The sun is at the very heart of our solar system and it is also the largest object in it. If viewed from earth, we see it as a glowing yellow ball of light floating in the sky. It has been a huge influence in the many cultures in the world. We know that the sun itself is venerated and worshipped in many different cultures throughout the history of the world. Many have wondered about this star specifically how large it is and what its dimensions are.
Dealing with the Numbers
The diameter of this nearest star is estimated to be about 109 times larger than the diameter of the earth, which is about 1,392,000 kilometers. Comparing its mass from that of the earth's, it is estimated to be 330,000 times bigger. In fact, it takes up about 99.86% of the entire mass of our solar system. Around 75% of that mass is made up of hydrogen and the rest of it is made up mostly of helium. It also contains heavier elements such as neon, iron, and oxygen, among others but only make up less than 2% of the star's total mass.
The understanding that sunlight is a source life and energy is not a modern concept. In fact, the idea has long been recognized by human beings from antiquity. Because of this recognized life giving properties, many people throughout the history of the human race have paid homage to it. In effect, there have been many solar deities that can be identified in many ancient cultures.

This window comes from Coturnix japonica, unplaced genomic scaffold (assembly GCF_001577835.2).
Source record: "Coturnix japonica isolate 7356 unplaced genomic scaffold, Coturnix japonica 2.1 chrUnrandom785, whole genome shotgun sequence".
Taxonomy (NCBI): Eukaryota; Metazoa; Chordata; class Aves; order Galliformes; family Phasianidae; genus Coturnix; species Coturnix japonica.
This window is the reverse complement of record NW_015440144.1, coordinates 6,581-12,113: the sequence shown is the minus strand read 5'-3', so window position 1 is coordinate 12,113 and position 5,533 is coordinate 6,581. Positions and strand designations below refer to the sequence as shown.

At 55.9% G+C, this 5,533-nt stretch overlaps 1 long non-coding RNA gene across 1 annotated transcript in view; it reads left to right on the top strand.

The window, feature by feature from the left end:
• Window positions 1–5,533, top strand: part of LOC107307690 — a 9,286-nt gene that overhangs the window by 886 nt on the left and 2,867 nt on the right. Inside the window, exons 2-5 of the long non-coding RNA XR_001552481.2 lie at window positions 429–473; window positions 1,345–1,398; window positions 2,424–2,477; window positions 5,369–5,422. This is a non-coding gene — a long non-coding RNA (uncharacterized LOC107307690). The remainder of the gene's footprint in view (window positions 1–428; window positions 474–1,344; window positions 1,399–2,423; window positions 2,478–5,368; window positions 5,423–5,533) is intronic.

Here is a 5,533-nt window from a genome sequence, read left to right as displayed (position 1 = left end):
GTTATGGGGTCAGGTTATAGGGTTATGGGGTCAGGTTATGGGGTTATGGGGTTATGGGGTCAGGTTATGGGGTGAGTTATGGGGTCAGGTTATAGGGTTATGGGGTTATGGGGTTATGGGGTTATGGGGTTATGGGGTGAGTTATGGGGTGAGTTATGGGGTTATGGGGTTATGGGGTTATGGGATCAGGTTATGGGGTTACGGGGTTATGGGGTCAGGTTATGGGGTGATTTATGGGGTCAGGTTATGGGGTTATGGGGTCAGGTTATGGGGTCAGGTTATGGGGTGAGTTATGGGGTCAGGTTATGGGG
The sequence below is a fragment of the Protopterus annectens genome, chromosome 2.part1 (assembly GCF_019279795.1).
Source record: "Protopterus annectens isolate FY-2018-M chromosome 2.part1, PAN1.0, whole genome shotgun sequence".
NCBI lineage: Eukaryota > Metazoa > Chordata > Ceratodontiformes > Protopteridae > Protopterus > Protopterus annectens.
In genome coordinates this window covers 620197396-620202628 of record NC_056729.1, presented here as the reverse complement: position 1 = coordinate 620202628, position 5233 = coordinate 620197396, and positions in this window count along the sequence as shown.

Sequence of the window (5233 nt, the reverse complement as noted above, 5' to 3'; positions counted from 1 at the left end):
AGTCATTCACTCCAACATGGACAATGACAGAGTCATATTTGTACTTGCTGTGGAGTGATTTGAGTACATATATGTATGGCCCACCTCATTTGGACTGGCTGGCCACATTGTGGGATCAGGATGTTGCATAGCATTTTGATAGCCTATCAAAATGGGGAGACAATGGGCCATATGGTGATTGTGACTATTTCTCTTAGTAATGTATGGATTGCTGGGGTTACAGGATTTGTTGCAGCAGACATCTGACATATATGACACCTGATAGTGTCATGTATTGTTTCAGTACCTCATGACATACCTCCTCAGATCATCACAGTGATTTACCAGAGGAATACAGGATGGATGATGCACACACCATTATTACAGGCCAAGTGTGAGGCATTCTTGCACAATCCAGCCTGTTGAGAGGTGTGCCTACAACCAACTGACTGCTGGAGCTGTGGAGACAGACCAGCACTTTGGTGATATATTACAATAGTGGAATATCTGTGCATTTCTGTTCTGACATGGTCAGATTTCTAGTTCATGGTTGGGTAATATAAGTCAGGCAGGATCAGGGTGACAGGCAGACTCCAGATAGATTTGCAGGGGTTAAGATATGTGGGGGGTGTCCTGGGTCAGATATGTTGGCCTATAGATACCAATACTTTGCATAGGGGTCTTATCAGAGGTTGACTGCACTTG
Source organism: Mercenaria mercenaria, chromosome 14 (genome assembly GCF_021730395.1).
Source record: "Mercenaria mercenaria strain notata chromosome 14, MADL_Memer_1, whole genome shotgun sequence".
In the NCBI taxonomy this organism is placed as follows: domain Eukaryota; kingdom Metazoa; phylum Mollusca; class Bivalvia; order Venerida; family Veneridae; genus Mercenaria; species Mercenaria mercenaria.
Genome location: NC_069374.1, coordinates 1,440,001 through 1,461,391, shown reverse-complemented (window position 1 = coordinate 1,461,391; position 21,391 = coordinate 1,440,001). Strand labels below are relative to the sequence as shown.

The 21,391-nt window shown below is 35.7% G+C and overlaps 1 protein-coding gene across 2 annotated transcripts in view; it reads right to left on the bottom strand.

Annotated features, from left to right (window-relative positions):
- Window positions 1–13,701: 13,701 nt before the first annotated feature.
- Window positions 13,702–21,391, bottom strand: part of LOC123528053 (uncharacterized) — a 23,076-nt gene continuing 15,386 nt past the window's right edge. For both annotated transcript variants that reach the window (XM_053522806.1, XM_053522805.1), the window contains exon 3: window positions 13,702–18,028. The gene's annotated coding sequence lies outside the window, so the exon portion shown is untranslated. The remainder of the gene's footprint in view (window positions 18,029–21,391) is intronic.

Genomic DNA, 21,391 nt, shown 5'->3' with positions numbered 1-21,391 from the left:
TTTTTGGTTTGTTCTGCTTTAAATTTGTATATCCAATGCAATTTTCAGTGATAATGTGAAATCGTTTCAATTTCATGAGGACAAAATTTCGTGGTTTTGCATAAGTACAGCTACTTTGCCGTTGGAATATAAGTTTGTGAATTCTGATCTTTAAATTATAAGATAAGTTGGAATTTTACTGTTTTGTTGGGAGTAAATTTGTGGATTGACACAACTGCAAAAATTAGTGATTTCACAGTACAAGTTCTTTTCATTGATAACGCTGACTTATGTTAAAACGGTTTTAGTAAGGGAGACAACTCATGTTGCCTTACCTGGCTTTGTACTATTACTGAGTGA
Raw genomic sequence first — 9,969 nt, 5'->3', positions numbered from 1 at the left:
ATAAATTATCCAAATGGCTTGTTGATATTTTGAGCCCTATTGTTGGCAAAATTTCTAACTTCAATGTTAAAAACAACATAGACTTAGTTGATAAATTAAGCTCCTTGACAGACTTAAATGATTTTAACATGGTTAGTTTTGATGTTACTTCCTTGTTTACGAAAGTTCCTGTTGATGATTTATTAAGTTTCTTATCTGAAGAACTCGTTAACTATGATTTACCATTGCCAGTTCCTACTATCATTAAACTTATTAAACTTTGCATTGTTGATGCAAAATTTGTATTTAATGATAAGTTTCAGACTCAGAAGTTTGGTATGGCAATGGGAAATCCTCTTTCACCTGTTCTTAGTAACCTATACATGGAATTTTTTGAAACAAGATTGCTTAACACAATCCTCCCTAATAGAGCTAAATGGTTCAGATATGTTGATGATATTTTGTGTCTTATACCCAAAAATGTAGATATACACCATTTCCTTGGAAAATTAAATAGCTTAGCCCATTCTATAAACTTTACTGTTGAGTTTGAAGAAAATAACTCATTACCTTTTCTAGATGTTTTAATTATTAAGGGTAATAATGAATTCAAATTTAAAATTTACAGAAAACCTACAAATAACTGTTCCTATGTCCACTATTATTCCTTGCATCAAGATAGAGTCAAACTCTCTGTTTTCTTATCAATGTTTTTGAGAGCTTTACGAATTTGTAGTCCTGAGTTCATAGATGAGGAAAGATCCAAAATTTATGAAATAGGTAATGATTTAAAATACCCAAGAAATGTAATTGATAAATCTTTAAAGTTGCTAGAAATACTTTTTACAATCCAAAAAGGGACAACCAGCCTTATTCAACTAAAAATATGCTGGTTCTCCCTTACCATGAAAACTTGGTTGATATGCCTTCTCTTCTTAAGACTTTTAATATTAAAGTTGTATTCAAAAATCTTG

In Hinduism, there are 12 solar deities known as the Adityas that were later metamorphosed into Surya, the sun god. There is a large amount of evidence of worship devoted to this nearest star in the religion of ancient Egypt. In fact, it was really prevalent during the country's ancient days with many deities in their pantheon related to it such as Menhit, Bat, Bast, Nut, Hathor, Sekhmet, Wadjet, Isis, and Horus.
Present Day Understanding
Our modern day understanding of the sun and its dimensions were due to solar space missions and observations. Various satellites have been launched to observe it such as NASA's Pioneer satellites. This series of solar probes were launched as early as 1959. In the 1970s, the Helios 1 and Helios 2 were launched to study the solar wind at the same distance as the orbit of Mercury.
The space station known as Skylab was launched in 1973. It included, among other things, a solar observatory. The Solar Maximum Mission was launched in 1980 to observe X-rays, gamma rays, and UV radiation that came from solar flares. Other space missions that observed the sun, its dimensions and other properties were launched like Japan's Yohkoh and the Solar and Heliospheric Observatory, which is a collaboration of NASA and the European Space Agency.